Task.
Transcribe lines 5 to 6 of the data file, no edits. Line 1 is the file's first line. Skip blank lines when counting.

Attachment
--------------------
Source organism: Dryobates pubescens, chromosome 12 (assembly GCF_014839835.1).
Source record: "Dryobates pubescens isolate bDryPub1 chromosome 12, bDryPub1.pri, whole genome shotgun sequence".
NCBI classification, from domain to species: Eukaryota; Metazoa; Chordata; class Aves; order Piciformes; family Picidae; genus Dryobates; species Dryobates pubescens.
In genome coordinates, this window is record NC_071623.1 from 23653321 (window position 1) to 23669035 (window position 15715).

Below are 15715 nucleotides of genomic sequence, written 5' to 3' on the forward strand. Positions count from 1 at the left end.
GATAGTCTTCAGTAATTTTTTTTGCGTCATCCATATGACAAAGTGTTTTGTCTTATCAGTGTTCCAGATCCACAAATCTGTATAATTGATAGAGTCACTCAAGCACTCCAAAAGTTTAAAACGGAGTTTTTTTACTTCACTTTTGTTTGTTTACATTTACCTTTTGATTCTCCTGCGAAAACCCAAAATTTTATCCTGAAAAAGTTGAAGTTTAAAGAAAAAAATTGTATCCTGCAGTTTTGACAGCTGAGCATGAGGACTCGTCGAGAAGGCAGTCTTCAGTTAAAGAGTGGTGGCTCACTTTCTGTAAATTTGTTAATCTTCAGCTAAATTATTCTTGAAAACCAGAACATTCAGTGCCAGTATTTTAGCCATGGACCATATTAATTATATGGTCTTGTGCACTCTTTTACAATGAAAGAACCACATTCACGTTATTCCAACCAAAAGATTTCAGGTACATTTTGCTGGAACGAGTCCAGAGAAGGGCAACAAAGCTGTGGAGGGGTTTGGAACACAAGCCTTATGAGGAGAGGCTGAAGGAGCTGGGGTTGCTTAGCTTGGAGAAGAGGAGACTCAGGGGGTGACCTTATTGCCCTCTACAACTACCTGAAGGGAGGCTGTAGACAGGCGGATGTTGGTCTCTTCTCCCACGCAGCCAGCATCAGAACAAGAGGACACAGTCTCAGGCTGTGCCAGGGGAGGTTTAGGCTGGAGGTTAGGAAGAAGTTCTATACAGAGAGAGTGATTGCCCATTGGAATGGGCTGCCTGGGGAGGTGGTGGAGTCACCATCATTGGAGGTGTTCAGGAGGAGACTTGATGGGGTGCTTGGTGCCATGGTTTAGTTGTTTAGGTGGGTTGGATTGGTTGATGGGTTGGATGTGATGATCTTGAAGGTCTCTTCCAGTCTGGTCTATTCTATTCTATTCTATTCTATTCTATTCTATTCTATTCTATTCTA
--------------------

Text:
Below are 15715 nucleotides of genomic sequence, written 5' to 3' on the forward strand. Positions count from 1 at the left end.
GATAGTCTTCAGTAATTTTTTTTGCGTCATCCATATGACAAAGTGTTTTGTCTTATCAGTGTTCCAGATCCACAAATCTGTATAATTGATAGAGTCACTCAAGCACTCCAAAAGTTTAAAACGGAGTTTTTTTACTTCACTTTTGTTTGTTTACATTTACCTTTTGATTCTCCTGCGAAAACCCAAAATTTTATCCTGAAAAAGTTGAAGTTTAAAGAAAAAAATTGTATCCTGCAGTTTTGACAGCTGAGCATGAGGACTCGTCGAGAAGGCAGTCTTCAGTTAAAGAGTGGTGGCTCACTTTCTGTAAATTTGTTAATCTTCAGCTAAATTATTCTTGAAAACCAGAACATTCAGTGCCAGTATTTTAGCCATGGACCATATTAATTATATGGTCTTGTGCACTCTTTTACAATGAAAGAACCACATTCACGTTATTCCAACCAAAAGATTTCAGGTACATTTTGCTGGAACGAGTCCAGAGAAGGGCAACAAAGCTGTGGAGGGGTTTGGAACACAAGCCTTATGAGGAGAGGCTGAAGGAGCTGGGGTTGCTTAGCTTGGAGAAGAGGAGACTCAGGGGGTGACCTTATTGCCCTCTACAACTACCTGAAGGGAGGCTGTAGACAGGCGGATGTTGGTCTCTTCTCCCACGCAGCCAGCATCAGAACAAGAGGACACAGTCTCAGGCTGTGCCAGGGGAGGTTTAGGCTGGAGGTTAGGAAGAAGTTCTATACAGAGAGAGTGATTGCCCATTGGAATGGGCTGCCTGGGGAGGTGGTGGAGTCACCATCATTGGAGGTGTTCAGGAGGAGACTTGATGGGGTGCTTGGTGCCATGGTTTAGTTGTTTAGGTGGGTTGGATTGGTTGATGGGTTGGATGTGATGATCTTGAAGGTCTCTTCCAGTCTGGTCTATTCTATTCTATTCTATTCTATTCTATTCTATTCTATTCTATTCTA